Where Is The Snow?

A hushed cityscape
under a blanket of snow
gift from unseen moon

NYC is on track to break the record for the longest stretch without snow.

This is unsettling, and so disappointing. There’s nothing like a winter wonderland in the city, especially when it reaches snow day level measurements. You get to hunker down, breathe a little easier, be grateful for the the cozy warmth of shelter, cook up a feast of soup, or chili, or whatever else may take a good long time on top of the stove, and drink an excessive amount of coffee in the morning / wine late into the evening. It’s a day for reading, watching a classic movie, sitting in front of the window and watching the soft landing of snowflakes. The length of the day relaxes and stretches itself, allowing you to embrace the slow tick of the minutes — and when the middle of the night finally arrives, you get to witness the light of the unseen moon reflect off the snow, illuminating the hushed cityscape for as far as the eye can see. Bring on the snow, and let the snow days roll!

My photo above was featured in the “Blizzard” issue of Nightingale & Sparrow.

Jeffrey Yamaguchi | @hiddenexhibit

Yone Noguchi’s “Japanese Hokkus”

Haiku is a form of poetry I return to again and again. Deceptively simple to write, I enjoy the challenge. I’ve written hundreds — maybe thousands. Most are… just okay, if not downright terrible. Some are, well, not bad, but not really hitting the mark. A rare few, if I dare say so myself, are meaningful and resonant. Haiku need to deliver a startling image and an emotional wallop in just a few beats. I’m not a stickler for the 5/7/5 syllable form, but do consider it a helpful and challenging framework to work within.

I swing into the habit of writing haiku as part of my routine — it helps me get started not just with putting something down on paper, but taking an emotional concept or image and describing it with words. The brevity of this particular poetic form helps me distill what I am trying to convey through story, whether that be a chapter in a novel or a longer form poem.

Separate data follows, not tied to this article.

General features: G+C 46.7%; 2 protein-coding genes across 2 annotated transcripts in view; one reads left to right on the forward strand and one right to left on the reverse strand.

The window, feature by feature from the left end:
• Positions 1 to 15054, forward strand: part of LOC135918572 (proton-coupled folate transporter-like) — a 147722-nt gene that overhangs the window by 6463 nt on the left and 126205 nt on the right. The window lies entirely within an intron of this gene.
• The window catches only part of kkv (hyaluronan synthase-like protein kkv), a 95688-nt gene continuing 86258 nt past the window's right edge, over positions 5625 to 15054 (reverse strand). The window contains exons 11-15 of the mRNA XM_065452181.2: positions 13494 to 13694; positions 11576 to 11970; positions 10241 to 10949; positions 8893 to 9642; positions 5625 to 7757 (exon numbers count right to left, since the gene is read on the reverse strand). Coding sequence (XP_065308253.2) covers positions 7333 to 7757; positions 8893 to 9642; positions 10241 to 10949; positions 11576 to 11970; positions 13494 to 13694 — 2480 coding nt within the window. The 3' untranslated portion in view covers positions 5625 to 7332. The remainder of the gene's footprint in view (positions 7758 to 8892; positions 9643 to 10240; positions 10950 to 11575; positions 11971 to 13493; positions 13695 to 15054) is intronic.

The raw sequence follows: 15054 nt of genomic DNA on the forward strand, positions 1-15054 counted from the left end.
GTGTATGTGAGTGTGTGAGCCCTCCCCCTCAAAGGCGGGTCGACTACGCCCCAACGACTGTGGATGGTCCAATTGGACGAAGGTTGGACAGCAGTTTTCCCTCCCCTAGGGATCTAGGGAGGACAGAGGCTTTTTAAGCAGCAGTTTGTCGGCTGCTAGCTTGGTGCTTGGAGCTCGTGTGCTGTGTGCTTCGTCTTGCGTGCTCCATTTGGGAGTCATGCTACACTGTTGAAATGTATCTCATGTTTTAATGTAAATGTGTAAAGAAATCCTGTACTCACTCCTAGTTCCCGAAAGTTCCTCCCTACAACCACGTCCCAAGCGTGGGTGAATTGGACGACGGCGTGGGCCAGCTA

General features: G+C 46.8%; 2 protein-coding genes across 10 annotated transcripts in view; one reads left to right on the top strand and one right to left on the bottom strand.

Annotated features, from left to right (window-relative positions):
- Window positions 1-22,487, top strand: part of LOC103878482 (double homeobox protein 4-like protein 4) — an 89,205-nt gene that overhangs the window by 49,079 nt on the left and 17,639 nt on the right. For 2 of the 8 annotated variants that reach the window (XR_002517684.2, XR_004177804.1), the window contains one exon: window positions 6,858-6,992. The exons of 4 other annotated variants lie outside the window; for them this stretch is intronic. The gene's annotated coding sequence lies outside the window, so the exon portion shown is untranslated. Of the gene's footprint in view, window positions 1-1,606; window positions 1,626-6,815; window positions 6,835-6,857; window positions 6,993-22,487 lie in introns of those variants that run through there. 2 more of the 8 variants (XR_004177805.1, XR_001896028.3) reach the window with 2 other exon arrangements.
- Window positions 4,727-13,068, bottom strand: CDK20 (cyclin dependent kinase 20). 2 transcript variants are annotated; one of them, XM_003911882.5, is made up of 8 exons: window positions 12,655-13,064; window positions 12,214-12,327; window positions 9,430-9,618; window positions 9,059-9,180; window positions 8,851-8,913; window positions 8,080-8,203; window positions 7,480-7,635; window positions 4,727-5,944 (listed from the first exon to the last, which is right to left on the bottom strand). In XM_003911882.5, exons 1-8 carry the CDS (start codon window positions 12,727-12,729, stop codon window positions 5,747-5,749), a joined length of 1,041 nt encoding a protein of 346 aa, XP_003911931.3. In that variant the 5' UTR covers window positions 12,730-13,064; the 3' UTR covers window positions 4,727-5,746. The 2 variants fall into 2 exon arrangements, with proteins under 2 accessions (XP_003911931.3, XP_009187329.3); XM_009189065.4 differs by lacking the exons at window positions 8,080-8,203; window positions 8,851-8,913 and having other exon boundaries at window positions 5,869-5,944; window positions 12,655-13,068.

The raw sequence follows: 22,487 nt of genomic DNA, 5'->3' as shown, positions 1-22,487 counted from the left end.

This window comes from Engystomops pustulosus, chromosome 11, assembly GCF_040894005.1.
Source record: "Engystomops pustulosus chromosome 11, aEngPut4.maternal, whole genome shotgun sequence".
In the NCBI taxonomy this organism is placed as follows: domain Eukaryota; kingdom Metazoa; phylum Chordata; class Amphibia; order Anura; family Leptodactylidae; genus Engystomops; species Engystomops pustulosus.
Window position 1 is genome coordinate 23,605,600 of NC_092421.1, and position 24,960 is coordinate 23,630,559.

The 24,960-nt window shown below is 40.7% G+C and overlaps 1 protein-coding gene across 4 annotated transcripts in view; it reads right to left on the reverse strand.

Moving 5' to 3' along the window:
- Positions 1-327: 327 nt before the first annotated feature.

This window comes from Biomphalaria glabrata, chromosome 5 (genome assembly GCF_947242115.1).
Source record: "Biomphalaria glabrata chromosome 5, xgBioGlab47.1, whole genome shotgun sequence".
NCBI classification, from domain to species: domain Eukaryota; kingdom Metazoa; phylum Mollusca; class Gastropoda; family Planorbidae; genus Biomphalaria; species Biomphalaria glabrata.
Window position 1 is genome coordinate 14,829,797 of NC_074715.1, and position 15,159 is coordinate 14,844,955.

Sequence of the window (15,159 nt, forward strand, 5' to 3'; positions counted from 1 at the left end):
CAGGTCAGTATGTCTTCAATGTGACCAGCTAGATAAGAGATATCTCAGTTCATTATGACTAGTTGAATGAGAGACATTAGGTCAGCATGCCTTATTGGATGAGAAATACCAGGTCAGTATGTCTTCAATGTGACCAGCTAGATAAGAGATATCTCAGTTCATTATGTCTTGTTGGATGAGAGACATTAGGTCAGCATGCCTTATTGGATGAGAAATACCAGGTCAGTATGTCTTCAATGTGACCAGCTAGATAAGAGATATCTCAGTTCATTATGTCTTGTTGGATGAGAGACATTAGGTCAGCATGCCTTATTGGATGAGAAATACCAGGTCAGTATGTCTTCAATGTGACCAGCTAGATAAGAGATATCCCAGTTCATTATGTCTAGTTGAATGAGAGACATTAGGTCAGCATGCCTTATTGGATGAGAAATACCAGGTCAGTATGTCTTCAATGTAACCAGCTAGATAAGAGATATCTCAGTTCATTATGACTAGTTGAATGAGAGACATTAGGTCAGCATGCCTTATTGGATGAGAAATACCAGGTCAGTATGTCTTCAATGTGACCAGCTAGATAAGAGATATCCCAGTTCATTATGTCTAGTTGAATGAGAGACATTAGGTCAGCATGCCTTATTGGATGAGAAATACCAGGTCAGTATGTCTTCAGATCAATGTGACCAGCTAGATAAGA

The above images are from Yone Noguchi’s Japanese Hokkus, published in 1920. Noguchi was the first Japanese-born writer to publish poetry in English, and is credited with introducing haiku to America, influencing the Imagist poets of the early 20th century. Here’s a great essay on Noguchi posted at the The Huntington library’s website: “Yone Noguchi and Haiku in the United States.”

Reading Noguchi’s “hokkus” and writing this short entry has inspired me to get back into haiku, as part of a daily creative ritual. Stay tuned!

Jeffrey Yamaguchi | @hiddenexhibit

“The Mystic Blue” by D.H. Lawrence

Fascinated by the way the last line, and only the last line, of the last poem (The Mystic Blue) is changed in the London and New York editions of Amores by D.H. Lawrence. Amores was published in 1916.

London Edition: “Of midnight and shake it to fire, till the flame of the shadow we see.”

New York Edition: “Of midnight shake it to fire, so the secret of death we see.”